Critical care 'at capacity' in Wales as NHS boss delivers bleak health service warning

Credit: Welsh Government

Critical care in Wales' hospitals is currently operating at full capacity, the chief executive of the NHS has told a press conference.

Andrew Goodall faced questions from journalists on Wednesday afternoon where he said there are currently 700 Covid-related patients in hospitals across the country - a 49% increase since last week.

It comes as Wales recored the highest number of new coronavirus cases in a day since the start of the pandemic.

In a stark warning, Dr Goodall said, "It doesn't take much with the maths involved to see a system under pressure.

"It is quite possible that without action we could see the NHS in Wales under pressure within a month."

He said, "I think that this is going to be the most challenging period that I have seen in my career and i think that will be duplicated in the care system.

"There is a combination of things that we need to understand and work through. We have to look at the upcoming flu season, we don’t know yet how difficult that will be."

Dr Goodall emphasised that most patients in critical care do not have coronavirus but the need for health boards to expand their capacity, will "unfortunately" also impact on planned surgery.

Many routine procedures were placed on hold at the height of the pandemic earlier this year.

On implementing travel restrictions to people living outside of Wales, Dr Goodall said, "We are clear in Wales that as part of our levels that we are putting in place local restrictions and people should not be traveling out of the area unless they have reasonable excuses.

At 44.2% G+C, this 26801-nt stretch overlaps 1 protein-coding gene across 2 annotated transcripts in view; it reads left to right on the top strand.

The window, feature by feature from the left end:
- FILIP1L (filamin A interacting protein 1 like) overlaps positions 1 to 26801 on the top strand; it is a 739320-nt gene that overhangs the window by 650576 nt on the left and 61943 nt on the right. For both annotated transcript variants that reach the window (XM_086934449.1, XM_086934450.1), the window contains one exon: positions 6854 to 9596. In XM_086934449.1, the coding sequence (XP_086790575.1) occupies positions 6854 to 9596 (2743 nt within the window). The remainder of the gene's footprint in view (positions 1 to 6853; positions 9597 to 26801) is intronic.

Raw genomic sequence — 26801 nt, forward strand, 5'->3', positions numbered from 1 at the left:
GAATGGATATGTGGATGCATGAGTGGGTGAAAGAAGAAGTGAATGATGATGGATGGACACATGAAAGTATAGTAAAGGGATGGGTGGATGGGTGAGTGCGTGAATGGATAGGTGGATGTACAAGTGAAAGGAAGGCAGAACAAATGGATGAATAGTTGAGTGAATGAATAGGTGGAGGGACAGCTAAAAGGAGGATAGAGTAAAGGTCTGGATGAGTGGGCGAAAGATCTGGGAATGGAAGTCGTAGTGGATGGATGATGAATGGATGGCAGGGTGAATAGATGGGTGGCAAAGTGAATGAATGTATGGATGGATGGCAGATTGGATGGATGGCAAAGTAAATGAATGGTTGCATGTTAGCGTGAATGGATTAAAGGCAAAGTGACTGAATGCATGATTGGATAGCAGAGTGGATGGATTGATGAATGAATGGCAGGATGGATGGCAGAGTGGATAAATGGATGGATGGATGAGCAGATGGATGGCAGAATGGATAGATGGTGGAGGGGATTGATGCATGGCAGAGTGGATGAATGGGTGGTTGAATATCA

"It is trying to limit the opportunities for the virus to develop in social settings. From my perspective I would welcome any actions that help us control any transmission here in Wales".


Watch the full press conference here:


  • Analysis by Health Correspondent James Crichton-Smith

If you were in any doubt about the severity of the situation facing Wales, today's press conference from the CEO of NHS Wales, Dr Andrew Goodall, will have made it clear.

There were some bleak messages. - Wales's critical care capacity is full- The 5,000 extra beds being put in place is 10x what they'd usually have ready for a normal winter- There are 700 Covid-related patients in hospital. That's a 49% increase since last week.- There are 326 confirmed Covid patients in Welsh hospitals. That's 70% higher than two weeks ago.

It is clear, despite Dr Goodall stopping short of giving a definitive answer, that if action is not taken now, the NHS in Wales could face unbearable pressure in the next month.

This assessment tallies with what doctors on the ground have told me, too. Unlike before the first wave, they're concerned that hospital admissions are already high. A&E departments are busy, hospitals have Covid patients in them and many also have outbreaks of the virus, too.

All this makes preparing for a second wave that bit more challenging. Staff are trying to keep as many services going as possible, while also making space in other clinical areas for what they know is coming down the track.

Dr Goodall made clear that the impacts on Welsh hospitals are now similar to those we were seeing in March.

There is also an inevitability to a lot of what Dr Goodall was saying. Critical care cases will increase in the next three weeks, he said. In his words: "It's inevitable".